Five Rivers Invasives Remote Sensing
Project TypeNon-Bank Project
LocationOhio | Montgomery County
SolutionClimate Adaptation & Flood Resilience, Natural Resource Planning/Restoration
Ecological SettingGrasslands, Prairies, & Upland Forests
Five Rivers MetroParks in Dayton, Ohio, had been removing European buckthorn from 1,500 acres of its preserves for two years when they asked RES to map their progress, and work to be done, with strategically timed high-resolution aerial imagery.
The imagery was foundational in helping develop a habitat management plan to enhance ~15,500 acres of natural area from the ecological degradation threatened by invasive species.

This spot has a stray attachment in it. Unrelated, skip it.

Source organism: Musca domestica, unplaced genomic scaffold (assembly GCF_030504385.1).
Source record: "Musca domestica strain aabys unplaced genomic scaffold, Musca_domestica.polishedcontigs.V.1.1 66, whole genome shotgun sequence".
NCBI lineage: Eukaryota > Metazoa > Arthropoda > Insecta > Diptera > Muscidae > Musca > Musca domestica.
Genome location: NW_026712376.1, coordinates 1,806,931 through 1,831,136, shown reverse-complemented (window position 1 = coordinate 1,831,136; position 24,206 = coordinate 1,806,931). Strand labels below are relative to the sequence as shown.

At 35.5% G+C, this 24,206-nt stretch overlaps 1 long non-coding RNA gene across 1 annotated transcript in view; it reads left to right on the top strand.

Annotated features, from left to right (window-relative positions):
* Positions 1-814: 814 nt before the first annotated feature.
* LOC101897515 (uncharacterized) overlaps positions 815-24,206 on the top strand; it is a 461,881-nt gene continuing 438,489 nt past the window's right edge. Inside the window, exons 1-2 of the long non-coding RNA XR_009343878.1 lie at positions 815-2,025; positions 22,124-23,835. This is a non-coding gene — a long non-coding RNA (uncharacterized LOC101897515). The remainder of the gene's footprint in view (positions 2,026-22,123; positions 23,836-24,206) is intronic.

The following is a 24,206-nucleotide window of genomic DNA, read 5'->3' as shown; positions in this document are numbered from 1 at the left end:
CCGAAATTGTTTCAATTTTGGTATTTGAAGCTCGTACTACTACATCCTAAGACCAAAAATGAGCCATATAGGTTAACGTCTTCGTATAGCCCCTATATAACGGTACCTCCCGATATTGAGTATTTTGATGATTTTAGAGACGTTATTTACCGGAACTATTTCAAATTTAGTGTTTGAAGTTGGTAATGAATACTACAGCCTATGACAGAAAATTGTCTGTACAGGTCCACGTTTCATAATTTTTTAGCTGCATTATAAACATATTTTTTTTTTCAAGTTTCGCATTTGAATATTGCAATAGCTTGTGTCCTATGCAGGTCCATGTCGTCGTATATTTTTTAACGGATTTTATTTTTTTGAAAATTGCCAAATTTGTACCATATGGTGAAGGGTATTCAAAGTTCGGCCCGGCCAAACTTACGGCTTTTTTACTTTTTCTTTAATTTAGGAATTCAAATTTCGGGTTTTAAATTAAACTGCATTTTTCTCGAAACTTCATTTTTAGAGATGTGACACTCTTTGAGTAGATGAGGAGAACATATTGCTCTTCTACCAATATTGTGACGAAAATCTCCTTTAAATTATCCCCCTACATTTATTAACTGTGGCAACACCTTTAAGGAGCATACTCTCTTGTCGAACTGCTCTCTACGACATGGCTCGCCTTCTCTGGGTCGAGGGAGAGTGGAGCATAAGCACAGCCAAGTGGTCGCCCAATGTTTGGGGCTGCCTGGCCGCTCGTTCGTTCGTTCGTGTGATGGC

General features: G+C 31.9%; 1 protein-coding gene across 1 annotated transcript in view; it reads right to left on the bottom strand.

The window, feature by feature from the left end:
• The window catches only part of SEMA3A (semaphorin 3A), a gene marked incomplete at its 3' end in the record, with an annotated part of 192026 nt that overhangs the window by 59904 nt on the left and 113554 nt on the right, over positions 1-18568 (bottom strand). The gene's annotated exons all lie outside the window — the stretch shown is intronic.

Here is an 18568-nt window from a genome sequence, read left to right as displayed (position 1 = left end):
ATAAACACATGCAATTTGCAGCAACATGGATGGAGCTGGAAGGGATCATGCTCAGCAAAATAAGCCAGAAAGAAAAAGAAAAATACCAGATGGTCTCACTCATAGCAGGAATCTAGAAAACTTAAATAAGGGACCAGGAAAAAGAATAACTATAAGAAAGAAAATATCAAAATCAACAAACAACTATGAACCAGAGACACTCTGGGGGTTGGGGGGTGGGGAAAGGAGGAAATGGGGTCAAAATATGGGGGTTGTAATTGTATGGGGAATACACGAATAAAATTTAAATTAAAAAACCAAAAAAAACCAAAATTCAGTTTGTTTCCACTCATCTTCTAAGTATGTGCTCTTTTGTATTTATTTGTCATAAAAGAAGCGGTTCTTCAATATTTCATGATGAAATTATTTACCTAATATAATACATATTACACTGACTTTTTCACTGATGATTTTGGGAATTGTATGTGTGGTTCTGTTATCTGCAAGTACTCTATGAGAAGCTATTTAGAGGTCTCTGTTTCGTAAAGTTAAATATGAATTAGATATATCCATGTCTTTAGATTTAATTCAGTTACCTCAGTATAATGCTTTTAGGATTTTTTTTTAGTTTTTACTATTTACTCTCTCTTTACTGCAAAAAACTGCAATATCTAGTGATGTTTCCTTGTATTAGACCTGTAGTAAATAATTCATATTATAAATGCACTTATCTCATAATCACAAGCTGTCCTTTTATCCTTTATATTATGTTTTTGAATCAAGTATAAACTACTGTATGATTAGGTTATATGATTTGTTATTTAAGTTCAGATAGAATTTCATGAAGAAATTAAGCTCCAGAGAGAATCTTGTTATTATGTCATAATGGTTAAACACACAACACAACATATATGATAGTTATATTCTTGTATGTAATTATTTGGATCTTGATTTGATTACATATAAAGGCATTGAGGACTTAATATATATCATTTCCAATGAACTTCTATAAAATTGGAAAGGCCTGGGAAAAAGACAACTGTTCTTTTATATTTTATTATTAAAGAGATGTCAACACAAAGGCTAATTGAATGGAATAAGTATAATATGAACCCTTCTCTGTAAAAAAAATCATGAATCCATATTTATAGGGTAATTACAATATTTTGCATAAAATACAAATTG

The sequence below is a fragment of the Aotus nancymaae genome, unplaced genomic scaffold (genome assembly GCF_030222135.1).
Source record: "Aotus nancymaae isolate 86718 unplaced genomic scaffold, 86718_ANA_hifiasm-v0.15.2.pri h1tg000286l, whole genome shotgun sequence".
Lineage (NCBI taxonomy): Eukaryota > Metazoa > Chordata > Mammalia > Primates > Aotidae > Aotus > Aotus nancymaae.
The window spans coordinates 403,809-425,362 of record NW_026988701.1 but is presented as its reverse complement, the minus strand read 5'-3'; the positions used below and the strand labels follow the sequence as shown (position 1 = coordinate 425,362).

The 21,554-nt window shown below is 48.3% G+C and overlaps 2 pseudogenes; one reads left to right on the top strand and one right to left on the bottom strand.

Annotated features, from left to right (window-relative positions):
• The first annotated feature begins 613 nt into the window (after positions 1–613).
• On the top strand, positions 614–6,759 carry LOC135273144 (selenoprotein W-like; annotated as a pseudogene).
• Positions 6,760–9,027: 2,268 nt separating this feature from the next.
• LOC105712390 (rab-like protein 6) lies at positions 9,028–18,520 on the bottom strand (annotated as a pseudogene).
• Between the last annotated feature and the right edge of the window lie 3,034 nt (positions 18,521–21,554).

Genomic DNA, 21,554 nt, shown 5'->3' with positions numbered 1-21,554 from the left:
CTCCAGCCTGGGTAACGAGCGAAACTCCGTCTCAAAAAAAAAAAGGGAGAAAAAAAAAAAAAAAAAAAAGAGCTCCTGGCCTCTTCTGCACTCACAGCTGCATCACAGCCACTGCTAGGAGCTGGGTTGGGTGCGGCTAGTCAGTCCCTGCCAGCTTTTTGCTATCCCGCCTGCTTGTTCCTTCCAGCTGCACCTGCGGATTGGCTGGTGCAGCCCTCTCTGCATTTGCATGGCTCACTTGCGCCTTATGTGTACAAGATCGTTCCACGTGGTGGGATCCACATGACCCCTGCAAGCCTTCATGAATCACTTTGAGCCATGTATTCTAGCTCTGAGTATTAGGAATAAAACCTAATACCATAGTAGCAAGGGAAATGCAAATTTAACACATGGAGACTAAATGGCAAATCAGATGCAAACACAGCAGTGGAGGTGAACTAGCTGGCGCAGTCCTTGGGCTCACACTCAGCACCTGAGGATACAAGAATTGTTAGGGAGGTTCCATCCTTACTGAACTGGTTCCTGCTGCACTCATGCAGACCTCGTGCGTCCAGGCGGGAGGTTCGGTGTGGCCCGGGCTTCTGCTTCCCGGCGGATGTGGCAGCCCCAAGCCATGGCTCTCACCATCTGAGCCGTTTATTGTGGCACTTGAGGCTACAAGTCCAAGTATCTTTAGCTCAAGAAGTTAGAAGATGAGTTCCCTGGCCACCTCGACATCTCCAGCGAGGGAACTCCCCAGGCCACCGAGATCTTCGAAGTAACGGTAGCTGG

To understand and prioritize strategies for future buckthorn management, RES collected aerial imagery at 6-inch resolution with our multi-spectral sensor. The flight was strategically timed in November to collect images during leaf-off tree canopy conditions while understory buckthorn still retained its green leaves.
NAIP images were also collected to enhance the image classification method, and a hierarchal object-oriented, supervised classification approach was applied to map the distribution of invasives.
Key steps in the approach were “just-in-time” image acquisition and object-based classification methods. Image segmentation methods were used to categorized image pixels into meaningful objects based on spectral signatures, image texture, and other characteristics.
Using field data, oblique imagery we collected and other data sources, RES built a model to classify and create maps of the invasive species. This project demonstrates that high resolution photography and remote sensing can be highly effective, cost-saving tools to managing invasive species.